204 F3d 381 United States of America v. Grady Thomas Ramse Thomas and Jason Thomas
204 F.3d 381 (2nd Cir. 2000)
UNITED STATES OF AMERICA, Appellee,
GRADY THOMAS, RAMSE THOMAS, AND JASON THOMAS, Defendant-Appellant.
Docket Nos. 98-1051, 98-1052, 98-1116
August Term, 1999
UNITED STATES COURT OF APPEALS
FOR THE SECOND CIRCUIT
Argued: January 31, 2000
Decided: February 14, 2000
Appeal from a judgment of conviction and sentence entered in the United States District Court for the Northern District of New York (Thomas J. McAvoy, Chief Judge). We hold that the quantity of controlled substance involved in an offense proscribed under 21 U.S.C. 841 is a sentencing factor, not an element of the offense, and therefore need not be specified in the indictment, submitted to the jury, or proved beyond a reasonable doubt. Accordingly, we affirm the judgment and sentence of the District Court.
Steven A. Feldman, Feldman and Feldman, Roslyn, NY, for Defendant-Appellant Grady Thomas.
Michael Young, New York, NY, for Defendant-Appellant Jason Thomas.
L. John Van Norden, Schenectady, NY, for Defendant- Appellant Ramse Thomas.
Barbara D. Cottrell and Richard S. Hartunian, Assistant United States Attorneys, Northern District of New York, Albany, NY (Daniel J. French, United States Attorney, Northern District of New York), for Appellee.
Before: CABRANES and POOLER, Circuit Judges, and CARMAN, Judge.*
Defendants-appellants Grady Thomas, Jason Thomas, and Ramse Thomas appeal from judgments of conviction and sentences entered in January 1998 by the United States District Court for the Northern District of New York (Thomas J. McAvoy, Chief Judge) following a two-week jury (re)trial1 in October 1998. The superseding indictment filed on October 14, 1994 charged the defendants with, inter alia, conspiring "to possess with intent to distribute and to distribute a quantity of cocaine, a Schedule II controlled substance and a quantity of cocaine base, also known as 'crack' cocaine," and with distributing "a quantity of cocaine." The indictment did not specifically allege the quantity of cocaine involved in any of the counts.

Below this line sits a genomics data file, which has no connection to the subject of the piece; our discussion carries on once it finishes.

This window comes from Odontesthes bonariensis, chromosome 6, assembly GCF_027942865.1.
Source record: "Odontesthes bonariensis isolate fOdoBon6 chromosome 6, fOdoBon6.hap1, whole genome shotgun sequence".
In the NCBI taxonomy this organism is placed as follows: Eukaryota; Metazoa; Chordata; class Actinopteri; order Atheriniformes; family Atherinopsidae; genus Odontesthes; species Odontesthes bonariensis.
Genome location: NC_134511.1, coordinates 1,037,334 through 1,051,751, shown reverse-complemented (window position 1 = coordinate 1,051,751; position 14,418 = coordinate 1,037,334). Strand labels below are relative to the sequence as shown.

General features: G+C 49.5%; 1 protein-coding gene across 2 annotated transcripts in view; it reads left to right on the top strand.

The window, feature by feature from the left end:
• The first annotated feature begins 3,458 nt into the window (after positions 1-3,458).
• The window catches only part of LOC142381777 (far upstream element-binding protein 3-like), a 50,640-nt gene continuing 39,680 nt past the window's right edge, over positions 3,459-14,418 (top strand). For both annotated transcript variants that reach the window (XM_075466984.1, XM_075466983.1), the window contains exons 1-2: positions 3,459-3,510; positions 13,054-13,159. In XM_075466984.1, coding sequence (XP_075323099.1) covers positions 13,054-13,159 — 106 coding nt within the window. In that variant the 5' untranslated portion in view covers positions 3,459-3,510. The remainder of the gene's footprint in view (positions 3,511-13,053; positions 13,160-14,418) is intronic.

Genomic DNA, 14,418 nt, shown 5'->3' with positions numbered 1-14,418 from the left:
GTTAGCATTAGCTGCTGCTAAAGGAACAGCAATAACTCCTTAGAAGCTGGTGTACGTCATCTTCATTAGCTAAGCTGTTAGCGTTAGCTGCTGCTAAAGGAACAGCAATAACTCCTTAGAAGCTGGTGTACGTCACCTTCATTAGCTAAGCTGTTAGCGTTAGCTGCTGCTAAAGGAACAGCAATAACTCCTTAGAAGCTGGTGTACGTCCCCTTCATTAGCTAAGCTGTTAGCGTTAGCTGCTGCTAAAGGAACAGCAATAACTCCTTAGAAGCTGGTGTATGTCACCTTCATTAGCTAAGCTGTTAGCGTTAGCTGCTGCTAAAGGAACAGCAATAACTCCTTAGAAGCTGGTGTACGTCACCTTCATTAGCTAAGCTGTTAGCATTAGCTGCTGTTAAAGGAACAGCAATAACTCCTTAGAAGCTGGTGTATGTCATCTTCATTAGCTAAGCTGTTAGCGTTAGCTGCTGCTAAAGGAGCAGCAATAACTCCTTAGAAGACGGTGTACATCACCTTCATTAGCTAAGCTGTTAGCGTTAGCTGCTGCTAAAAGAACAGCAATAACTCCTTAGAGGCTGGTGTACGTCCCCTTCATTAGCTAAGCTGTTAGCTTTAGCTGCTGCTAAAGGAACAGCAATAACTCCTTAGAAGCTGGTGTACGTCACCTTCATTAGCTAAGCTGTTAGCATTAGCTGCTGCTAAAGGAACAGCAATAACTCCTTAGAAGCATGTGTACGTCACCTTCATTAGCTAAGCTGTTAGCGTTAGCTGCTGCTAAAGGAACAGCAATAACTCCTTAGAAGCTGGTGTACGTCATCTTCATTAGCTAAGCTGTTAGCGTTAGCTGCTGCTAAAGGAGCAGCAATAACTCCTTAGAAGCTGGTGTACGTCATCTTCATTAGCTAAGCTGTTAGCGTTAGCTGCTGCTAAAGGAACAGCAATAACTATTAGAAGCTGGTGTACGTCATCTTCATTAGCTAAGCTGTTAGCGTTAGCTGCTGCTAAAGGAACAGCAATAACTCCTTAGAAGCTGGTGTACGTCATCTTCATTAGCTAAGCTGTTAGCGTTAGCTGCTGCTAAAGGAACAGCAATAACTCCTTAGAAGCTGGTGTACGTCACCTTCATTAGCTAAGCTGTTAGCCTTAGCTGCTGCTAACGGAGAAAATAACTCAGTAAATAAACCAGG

The jury convicted defendants of conspiring to distribute and possess with intent to distribute cocaine and cocaine base, in violation of 21U.S.C. 846,2 and with possession with intent to distribute cocaine and cocaine base and distribution thereof, in violation of 21 U.S.C. 841(a)(1).3 The District Court sentenced Jason Thomas to 170 months' imprisonment and 8 years of supervised release, based on a finding that he had possessed, distributed, and conspired with respect to 2.073 kilograms of cocaine.4 The Court sentenced Ramse Thomas to 292 months' imprisonment and 5 years of supervised release, based on a finding that Ramse had trafficked in over 1.2 kilograms of "crack" cocaine. Grady Thomas was sentenced to 168 months' imprisonment and 5 years of supervised release, based on similar calculations.
Defendants raise numerous challenges in connection with their convictions and sentences. We address here only the claim that the United States Supreme Court's recent decision in Jones v. United States, 119 S.Ct. 1215 (1999) mandates reversal of their convictions because the quantity of cocaine in which they trafficked is an issue of fact that increases the maximum penalty for their crimes, and therefore must be charged in the indictment, submitted to a jury, and proven beyond a reasonable doubt.5